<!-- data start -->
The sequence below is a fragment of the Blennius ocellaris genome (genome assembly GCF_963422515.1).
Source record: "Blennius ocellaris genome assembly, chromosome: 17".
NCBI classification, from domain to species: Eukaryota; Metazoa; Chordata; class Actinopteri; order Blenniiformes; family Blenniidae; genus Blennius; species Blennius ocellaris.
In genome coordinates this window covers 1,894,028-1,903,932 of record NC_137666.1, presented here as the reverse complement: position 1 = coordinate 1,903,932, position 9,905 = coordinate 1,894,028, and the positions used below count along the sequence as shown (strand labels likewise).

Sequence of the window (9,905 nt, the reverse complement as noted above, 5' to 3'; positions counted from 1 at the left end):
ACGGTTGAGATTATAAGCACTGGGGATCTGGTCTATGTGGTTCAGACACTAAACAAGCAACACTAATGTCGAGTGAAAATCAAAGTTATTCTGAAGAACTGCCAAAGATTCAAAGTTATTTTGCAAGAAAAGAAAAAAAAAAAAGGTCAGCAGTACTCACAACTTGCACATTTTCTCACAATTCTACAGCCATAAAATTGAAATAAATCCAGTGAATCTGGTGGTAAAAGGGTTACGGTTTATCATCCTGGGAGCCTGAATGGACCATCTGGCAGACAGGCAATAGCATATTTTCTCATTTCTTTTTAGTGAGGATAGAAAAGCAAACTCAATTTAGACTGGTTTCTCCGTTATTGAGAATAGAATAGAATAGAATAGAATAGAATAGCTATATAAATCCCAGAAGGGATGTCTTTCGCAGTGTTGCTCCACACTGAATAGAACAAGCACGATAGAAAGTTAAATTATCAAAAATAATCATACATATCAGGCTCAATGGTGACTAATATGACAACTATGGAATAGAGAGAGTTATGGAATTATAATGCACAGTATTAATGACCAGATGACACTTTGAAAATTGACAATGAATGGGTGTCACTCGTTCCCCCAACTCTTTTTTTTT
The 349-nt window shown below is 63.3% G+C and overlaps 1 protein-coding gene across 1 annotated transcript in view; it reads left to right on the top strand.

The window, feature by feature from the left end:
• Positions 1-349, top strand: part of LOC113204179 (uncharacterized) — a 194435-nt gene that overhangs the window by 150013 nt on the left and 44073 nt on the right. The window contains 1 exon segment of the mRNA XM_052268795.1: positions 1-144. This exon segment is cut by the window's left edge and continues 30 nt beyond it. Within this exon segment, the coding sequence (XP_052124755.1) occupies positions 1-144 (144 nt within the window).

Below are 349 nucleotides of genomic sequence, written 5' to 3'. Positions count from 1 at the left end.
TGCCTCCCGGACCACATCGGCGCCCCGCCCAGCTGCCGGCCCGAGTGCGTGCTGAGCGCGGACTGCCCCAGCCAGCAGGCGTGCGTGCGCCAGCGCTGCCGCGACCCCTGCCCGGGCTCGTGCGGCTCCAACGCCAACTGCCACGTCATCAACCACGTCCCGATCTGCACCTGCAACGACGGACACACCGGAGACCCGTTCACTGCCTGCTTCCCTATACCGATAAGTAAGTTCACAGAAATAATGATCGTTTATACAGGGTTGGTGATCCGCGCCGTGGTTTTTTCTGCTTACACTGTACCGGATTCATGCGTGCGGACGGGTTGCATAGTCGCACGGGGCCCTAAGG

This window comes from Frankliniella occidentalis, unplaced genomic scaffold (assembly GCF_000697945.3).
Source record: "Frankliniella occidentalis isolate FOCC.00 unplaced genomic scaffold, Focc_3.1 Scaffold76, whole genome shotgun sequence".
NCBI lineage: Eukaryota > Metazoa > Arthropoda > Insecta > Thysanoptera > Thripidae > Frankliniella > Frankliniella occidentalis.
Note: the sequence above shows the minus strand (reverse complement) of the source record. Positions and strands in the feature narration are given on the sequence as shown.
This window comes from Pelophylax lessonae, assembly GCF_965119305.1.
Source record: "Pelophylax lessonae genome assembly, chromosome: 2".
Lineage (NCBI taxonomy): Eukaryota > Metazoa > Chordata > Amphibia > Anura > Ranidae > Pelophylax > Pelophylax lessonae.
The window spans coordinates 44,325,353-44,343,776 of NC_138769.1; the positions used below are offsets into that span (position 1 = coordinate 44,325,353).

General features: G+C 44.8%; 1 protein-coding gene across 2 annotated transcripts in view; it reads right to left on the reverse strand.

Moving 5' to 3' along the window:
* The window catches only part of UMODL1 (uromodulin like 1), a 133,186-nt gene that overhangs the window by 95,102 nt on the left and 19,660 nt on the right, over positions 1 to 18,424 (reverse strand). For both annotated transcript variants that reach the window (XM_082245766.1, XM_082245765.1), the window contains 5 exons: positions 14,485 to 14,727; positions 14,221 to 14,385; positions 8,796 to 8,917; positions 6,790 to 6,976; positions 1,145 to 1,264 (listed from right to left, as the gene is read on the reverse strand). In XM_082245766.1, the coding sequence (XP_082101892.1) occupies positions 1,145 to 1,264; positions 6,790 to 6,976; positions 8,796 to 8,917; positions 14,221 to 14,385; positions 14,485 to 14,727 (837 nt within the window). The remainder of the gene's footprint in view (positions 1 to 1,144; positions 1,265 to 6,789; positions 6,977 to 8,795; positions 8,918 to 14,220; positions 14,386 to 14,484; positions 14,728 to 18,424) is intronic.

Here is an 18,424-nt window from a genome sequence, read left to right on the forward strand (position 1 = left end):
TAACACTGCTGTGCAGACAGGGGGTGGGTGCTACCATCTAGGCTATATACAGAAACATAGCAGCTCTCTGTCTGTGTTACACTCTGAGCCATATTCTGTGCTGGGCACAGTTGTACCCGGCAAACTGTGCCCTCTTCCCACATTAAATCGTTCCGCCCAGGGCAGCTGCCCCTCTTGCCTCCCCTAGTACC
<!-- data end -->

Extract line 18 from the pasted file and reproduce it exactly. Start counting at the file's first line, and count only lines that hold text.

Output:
Lineage (NCBI taxonomy): Eukaryota > Metazoa > Chordata > Amphibia > Anura > Ranidae > Pelophylax > Pelophylax lessonae.